According to an Urban Dictionary post in 2008, “couch surfing” is “someone being dragged along a couch by a moving vehicle.” Since then, the increasingly popular networking site Couchsurfing.org changed the definition: The latest way to “surf” couches is on stationary ones in friendly strangers’ homes.
Basically, it’s a cheap way to travel: Users create an online profile and look for prospective hosts in their destination city to request a place to crash for a night or two. Travelers, usually young ones, can avoid hefty hotel and hostel prices and experience a new culture with a local companion. In other words, travelers show up in a new, typically foreign, city and sleep on a total stranger’s couch. It almost makes hitchhiking sound safe.
But “couch surfing” is actually safer for travelers, according to 21-year-old college student Lori, who raved about the “awesome” and “alternative” people she met as she “surfed” through Vienna, Rome, Paris, and Granada while studying abroad in Copenhagen last fall. Lori’s success with foreign strangers cannot be chalked up to mere luck, though. She spent hours on the site answering several questions about herself to create a thoughtful profile. She summed up her personal philosophy to “hakuna matata” and shared one amazing thing she’s done: a near-death experience in a mosh pit back in her “feisty days of punk and metal.”
Unlike Facebook, where — let’s be honest — it’s fairly easy to portray a somewhat misleading self-image, Couchsurfing.org encourages people to expose their “wackiness” and share with others exactly what they have to offer. To mitigate the risk factor, Lori said she usually requested to stay with women. Plus, she explained, “As a girl, you just don’t request to stay with creepy guys who have an incomplete profile.”
After hearing several of Lori’s stories, which included attending an underground, “crazy, anarchic place” with a lesbian couple in Rome and a one night stop in Paris with a “crazy smart” Russian woman who spoke seven languages, I spent some time on the site looking into the couch surfing community in Santa Barbara. Turns out, there are lots of people passing through our quaint, beachy community every day. In addition to requesting housing, users can use the site for anything from sharing surf knowledge to conversing about possible ride shares.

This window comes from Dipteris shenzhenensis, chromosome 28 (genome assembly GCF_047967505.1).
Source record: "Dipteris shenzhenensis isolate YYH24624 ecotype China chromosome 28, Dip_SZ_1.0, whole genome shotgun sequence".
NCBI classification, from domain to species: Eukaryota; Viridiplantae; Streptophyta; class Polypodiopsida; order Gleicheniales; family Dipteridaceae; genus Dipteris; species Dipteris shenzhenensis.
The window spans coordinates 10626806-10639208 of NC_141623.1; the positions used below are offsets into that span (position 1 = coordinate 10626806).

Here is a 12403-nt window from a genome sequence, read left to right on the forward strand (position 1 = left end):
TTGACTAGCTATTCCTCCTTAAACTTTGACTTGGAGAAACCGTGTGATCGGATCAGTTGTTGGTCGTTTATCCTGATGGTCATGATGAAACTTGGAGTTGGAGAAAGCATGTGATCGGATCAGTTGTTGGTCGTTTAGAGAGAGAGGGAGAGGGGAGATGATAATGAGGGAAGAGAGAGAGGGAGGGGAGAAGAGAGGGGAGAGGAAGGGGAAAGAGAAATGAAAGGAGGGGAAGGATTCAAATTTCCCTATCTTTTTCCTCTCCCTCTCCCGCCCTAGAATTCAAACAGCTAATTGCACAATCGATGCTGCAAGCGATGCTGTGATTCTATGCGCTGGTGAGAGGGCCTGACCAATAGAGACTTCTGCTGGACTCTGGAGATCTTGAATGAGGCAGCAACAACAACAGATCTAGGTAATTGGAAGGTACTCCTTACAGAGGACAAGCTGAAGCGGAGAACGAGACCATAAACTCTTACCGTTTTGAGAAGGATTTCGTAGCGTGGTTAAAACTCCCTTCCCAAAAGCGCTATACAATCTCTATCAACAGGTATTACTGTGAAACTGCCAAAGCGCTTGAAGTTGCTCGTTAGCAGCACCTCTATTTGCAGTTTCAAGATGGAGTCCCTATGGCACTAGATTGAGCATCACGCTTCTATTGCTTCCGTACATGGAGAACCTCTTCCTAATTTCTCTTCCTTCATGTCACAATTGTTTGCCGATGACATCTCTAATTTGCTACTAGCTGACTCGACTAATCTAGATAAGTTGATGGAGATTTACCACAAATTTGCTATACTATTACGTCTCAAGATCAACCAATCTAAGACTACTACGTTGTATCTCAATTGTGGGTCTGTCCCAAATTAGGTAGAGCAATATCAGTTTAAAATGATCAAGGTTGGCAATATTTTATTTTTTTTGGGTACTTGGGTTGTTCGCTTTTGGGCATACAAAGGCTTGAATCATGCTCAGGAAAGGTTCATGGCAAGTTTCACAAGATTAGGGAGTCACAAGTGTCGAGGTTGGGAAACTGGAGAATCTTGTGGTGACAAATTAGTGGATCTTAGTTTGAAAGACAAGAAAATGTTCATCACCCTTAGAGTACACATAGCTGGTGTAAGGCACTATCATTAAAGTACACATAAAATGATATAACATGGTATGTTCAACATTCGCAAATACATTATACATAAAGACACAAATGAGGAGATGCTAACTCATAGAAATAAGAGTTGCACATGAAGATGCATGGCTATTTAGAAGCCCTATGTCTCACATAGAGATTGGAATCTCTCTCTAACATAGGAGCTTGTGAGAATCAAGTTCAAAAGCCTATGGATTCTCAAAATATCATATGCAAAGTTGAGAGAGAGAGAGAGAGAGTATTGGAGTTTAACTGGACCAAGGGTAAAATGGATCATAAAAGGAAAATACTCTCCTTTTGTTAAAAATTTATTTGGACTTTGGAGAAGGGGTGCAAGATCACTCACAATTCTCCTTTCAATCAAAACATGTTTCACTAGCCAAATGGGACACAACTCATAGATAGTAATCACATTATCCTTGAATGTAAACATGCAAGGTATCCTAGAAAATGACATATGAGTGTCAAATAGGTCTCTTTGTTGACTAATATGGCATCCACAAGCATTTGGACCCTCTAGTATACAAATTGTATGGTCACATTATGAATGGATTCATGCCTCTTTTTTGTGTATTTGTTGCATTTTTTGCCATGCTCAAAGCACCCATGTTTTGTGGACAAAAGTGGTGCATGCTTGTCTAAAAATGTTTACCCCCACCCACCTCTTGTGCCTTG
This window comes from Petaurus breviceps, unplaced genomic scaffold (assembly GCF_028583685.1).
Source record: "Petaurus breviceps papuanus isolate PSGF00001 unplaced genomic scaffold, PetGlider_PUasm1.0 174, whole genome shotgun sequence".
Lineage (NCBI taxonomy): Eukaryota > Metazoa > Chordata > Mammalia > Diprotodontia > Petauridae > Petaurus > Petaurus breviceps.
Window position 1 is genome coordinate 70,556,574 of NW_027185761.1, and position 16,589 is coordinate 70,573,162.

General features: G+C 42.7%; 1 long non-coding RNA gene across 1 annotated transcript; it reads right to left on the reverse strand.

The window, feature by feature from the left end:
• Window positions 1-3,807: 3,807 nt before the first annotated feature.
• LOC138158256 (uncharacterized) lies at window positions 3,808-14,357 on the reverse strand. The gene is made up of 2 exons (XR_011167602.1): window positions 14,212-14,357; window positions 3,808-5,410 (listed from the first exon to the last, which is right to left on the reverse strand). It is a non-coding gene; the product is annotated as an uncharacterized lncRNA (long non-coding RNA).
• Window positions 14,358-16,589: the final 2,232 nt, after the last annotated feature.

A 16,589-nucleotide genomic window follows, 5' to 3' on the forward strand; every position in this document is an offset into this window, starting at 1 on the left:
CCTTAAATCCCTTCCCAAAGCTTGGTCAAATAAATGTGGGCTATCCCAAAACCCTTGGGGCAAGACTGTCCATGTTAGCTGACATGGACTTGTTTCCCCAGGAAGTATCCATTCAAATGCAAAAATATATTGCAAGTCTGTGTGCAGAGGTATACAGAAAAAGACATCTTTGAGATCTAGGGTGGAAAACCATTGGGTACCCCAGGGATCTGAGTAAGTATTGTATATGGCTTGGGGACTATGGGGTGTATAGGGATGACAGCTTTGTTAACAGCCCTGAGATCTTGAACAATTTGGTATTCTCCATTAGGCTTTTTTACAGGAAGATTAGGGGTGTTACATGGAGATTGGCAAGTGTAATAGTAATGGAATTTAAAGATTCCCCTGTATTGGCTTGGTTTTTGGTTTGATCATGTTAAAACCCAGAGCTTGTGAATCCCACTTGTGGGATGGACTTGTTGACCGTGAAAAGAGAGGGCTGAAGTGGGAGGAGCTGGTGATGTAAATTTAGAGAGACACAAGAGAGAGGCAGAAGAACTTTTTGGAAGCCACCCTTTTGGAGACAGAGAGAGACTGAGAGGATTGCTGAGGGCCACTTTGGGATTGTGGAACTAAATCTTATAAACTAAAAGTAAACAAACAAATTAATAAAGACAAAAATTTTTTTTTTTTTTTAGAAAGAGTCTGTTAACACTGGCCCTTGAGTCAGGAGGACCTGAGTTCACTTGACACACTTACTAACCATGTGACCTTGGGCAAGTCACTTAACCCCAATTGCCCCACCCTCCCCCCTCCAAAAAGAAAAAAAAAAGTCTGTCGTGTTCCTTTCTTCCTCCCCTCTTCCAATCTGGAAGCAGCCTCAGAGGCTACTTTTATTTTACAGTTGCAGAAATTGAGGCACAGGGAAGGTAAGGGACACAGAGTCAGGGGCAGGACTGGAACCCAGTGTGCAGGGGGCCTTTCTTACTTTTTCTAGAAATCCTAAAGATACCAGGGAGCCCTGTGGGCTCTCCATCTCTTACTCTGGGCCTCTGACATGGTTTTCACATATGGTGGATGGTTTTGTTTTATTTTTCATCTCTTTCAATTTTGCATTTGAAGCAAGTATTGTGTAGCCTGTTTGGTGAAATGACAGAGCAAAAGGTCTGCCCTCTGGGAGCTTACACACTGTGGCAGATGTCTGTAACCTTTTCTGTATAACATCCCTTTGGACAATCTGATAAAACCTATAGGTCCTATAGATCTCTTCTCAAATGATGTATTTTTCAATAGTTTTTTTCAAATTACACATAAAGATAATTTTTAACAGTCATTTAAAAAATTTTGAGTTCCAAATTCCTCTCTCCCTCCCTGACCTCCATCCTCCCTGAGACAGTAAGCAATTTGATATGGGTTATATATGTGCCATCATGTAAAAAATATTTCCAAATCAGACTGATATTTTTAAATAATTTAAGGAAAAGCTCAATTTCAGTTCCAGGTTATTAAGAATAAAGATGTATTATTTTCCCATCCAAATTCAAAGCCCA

My roommate, Haley, also a Couchsurfing user, always joked that few surfers requested to stay on her couch while she studied abroad in Granada, Spain, last fall quarter. But as soon as she got home and updated her location to Santa Barbara, several people started contacting her, some of whom actually live in town and decided to use the site as an EHarmony supplement.
Creeps aside, she did manage to find a nice young French man, Alex, who requested to stay for two nights in our “beach bungalow.” He had heard great things about sunny Santa Barbara; he had even seen the soap opera. He planned to take the train up from Los Angeles for a couple nights. And my roommate missed Europe enough to agree to take in this fellow traveler.
Unfortunately, though, our new guest didn’t realize that even UCSB students don’t always party on Monday and Tuesday nights. Too bad he wasn’t staying for OTT College Night Wednesdays, we told him. We did buy a few beers, made him pesto pasta, and introduced him to our favorite new HBO hit: Girls. Turns out, Lena Dunham is not the voice of his generation.
To try and make up for the estrogen overdose, we put on Workaholics. Turns out Anders, Adam, and Blake’s debauchery do not exactly coincide with his idea of humor either.
But the next morning, we showed him downtown State Street where he enjoyed a big breakfast “by the sea.” Despite the fact that the Frenchman’s expectations about “couch surfing” might have included temporary party companions and mobile tour guides, he posted a decent review for my roommate: “She is a very funny and watchful person … and I was able to taste a big pancake with the ocean view.”
While drinking beer and watching TV in our college beach house may have been less eventful than he had anticipated, Alex’s experience in Santa Barbara was authentic. He could have stayed in a hotel on State Street and gone to Sharkeez on a Monday night with other out-of-towners. Instead, he hung with likeminded young people who loved to travel as much as he did and got a glimpse of a real weeknight college experience.
Essentially, Couchsurfing.org is based on reciprocity. After their stay, guests are expected to write reviews, positive, negative or neutral, on their host’s profile. Couchsurfing.org combines the personal profiles of Facebook with the consumer reviews of Yelp. The key to couch surfing is to find genuine people who take the time to fill out an extensive profile and have several positive reviews from previous interactions.
The whole idea behind the site is that hosts can provide more than a place to sleep. It’s about increasing cultural exchange and shrinking the globe — not by wars or consumer goods but by ideas and alternative experiences. There are of course horror stories that should not be disregarded. There’s always a risk — whether you’re a host or a guest. Taking that risk though will undoubtedly expose you to an experience that’s impossible to get from a hotel room.
Even if crashing on complete strangers’ couches isn’t for you, the millions of great stories about couch surfing should tell you one thing: people are people. There are plenty of generous and awesome individuals out there waiting to share their lives with a fellow traveler for a short time. If the Internet can facilitate cultural exchange and once-in-a-lifetime experiences on a budget, I’d say that’s a better definition for “couch surfer” than idiots riding down the street on a couch attached to a pickup truck.